Kushu House

View of Kushu house's facade after repair
‘Kushu’ house means ‘Apple’ house in the Ladakhi language. Long ago, one of the great grandmothers of the family served in the royal palace. She had very red cheeks and was nicknamed “Ms Apple” by the queen. Since then the house is known as Kushu house. Kushu house is located in Kharyok area (below the palace) in Leh old town. It is a three-storied house with a dozen rooms consisting of stores, stables, living rooms and kitchens and it has fine architectural details; clay stoves, wooden shelves, and decorated windows. Due to being abandoned, the house decayed and became inhabitable for a long time. The general condition of the building was extremely poor. The west part of the building had totally collapsed, all that remained was a pile of debris, while roof had extensive damage due to water leakage. In 2014 the current owner of the house Mr Tsering Namgyal requested THF/LOTI to help with repairing the house.
Kushu house restoration work began in 2015. Before starting, the Kushu family arranged a religious ceremony called Alshok, this seeks permission from the land god and prays for safety during the construction. The restoration work started by repairing and stabilizing the weak walls on the ground floor. Part of ground floor stonewalls were loose with cracks and parts of the wall had become detached. It was necessary first to consolidate the wall before further building progress could be made. Since the west part of the building had already collapsed earlier and been only temporarily reconstructed, we rearranged the space and re-created the rooms. We fixed large windows to improve the lighting inside of the house. Meanwhile we worked on the structure, broken timber elements were replaced, bent pillars and beams were adjusted, and the weak adobe walls on the upper floors were repaired. One of the challenges was determining how to save the original clay stove during the structural repair work; for that we carefully lifted up the clay stove and moved it to one side by rolling it over wooden trunks, then after repairing the floor, we replaced the stove undamaged in its original position. It took a great deal of care not to damage or crack the fragile old stove.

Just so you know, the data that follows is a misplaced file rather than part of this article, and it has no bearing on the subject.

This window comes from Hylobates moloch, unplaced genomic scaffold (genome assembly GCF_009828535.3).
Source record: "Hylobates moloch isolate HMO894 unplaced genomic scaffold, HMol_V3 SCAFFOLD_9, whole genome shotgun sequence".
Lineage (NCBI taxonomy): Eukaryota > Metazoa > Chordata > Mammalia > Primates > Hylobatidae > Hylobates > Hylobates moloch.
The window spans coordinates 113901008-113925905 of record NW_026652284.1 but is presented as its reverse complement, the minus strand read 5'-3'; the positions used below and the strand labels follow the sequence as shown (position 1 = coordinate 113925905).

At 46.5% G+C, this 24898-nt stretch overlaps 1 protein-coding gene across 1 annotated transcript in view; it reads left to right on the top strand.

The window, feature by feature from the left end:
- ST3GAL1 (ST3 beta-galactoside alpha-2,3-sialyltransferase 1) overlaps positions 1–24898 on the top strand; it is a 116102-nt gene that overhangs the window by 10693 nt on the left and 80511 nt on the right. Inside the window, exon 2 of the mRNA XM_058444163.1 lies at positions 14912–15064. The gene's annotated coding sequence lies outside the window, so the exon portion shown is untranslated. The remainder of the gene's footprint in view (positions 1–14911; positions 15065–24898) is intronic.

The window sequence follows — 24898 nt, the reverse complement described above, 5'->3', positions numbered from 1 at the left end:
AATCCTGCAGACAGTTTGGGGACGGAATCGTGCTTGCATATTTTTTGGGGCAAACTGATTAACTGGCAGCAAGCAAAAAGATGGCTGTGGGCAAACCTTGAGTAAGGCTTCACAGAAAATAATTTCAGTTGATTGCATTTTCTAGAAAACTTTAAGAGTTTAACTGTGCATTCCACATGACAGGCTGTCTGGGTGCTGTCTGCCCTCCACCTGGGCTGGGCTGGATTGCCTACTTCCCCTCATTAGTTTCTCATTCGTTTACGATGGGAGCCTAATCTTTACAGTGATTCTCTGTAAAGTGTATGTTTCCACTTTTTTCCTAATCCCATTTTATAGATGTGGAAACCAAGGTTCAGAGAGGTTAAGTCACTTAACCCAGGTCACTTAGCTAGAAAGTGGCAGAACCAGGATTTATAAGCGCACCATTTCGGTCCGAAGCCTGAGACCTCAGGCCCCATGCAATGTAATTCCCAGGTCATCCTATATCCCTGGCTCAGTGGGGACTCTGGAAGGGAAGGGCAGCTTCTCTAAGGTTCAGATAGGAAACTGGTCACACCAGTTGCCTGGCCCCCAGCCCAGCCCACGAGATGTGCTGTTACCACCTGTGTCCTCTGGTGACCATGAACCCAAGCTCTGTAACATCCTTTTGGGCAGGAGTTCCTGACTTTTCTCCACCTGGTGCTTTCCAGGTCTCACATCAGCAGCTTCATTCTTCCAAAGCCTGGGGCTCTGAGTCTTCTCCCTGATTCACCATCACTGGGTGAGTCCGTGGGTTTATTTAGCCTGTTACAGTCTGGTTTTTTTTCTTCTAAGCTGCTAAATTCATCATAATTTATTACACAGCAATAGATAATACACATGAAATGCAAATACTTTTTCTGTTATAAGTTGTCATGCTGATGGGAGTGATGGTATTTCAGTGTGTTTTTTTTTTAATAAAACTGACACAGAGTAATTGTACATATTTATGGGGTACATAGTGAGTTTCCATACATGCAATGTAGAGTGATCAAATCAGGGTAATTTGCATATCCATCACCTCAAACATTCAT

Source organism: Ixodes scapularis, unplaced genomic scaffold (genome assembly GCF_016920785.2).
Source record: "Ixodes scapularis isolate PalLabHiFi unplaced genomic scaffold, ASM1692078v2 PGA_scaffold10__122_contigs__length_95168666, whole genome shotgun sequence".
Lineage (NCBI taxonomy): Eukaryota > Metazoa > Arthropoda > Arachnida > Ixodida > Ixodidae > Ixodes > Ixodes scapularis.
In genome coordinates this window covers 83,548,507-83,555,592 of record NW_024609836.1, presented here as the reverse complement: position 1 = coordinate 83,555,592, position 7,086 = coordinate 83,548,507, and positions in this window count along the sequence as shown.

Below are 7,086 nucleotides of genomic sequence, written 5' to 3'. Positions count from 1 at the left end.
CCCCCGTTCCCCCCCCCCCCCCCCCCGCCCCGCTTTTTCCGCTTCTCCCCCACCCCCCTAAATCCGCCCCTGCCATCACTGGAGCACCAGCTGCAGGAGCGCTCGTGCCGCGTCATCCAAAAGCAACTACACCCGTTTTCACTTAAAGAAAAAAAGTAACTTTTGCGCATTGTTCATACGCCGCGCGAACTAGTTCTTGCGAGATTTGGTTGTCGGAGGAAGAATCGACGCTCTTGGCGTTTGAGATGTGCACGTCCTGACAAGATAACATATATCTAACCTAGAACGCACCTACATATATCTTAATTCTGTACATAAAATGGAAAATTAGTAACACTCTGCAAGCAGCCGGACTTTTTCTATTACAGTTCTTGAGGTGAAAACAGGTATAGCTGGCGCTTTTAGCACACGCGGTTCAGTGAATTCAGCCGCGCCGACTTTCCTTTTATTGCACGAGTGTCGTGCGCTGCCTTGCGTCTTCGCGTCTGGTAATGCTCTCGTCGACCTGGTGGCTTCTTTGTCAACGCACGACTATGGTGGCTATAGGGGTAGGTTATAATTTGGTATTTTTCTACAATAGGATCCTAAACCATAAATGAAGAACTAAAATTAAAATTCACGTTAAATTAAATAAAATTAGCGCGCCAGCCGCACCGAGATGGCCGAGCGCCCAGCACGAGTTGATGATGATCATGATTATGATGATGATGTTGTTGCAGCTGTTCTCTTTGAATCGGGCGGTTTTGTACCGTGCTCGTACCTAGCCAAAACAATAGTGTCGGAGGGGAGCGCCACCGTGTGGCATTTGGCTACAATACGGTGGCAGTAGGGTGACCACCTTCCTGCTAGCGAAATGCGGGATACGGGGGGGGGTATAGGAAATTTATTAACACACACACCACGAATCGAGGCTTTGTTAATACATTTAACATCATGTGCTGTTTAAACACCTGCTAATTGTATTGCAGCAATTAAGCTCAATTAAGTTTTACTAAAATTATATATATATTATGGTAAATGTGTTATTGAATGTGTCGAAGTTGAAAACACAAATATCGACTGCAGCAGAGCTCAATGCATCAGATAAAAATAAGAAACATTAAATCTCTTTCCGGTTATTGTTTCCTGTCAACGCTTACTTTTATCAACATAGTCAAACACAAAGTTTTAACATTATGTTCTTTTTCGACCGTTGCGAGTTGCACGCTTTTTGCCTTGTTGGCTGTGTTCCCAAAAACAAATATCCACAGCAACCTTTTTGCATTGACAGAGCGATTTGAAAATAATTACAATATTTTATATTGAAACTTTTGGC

We also improved the natural light of the house by opening some interior windows and a rooftop skylight. We designed two light-wells to bring natural light into the middle floor, this area contained dark storage rooms before. We reorganized the composting toilet space into a washing room, shower room and toilet. Above this space, which was an open terrace, we made a glazed room with an attached modern kitchen. This part of the house was upgraded with modern facilities. Finally, we covered the roof and completed the main part of the structural work.
In 2016, we continued the restoration work to finalize the structural intervention and the interior details. The masons made the parapets along the roof, and built a new Yaps gallery above the staircase on the rooftop. Meanwhile, the carpenters prepared the window shutters and door boards and also made railings, wooden stairs, shelves and skylights for the whole house. In Kushu house, we made the first attempt at making a light-well, which is an innovative sky-light that brings the natural light to lower floors. We designed a prism frame with an aluminium leaf and Tibetan paper to create light refraction. The result was excellent, and improved the natural light without changing the original small windows in the house façade. Also we put in a modern kitchen sink and a shower in the house, plumbing work was made accordingly. One of the storage rooms was renovated into a home library and a large bookshelf was fixed in the room. The electrician did the electrical work and the mason followed with the plastering of the walls. Finally we treated all the timber parts with linseed oil and whitewashed the exterior wall.
Kushu house was successfully restored. This project was an example for the community on how an old historic house can be adapted and fitted with modern facilities. The restored Kushu house attracted many visitors and became a showcase for other restoration projects in the old town and Ladakh.

THF/LOTI uses Kushu house for cultural activities, workshops, talk events and meetings for the local community. It is also the location of PY studio where we produce architectural designs and promote vernacular architecture.

Project supported by Prince Claus Fund and Virginia & Wellington Yee
Copyright, Tibet Heritage Fund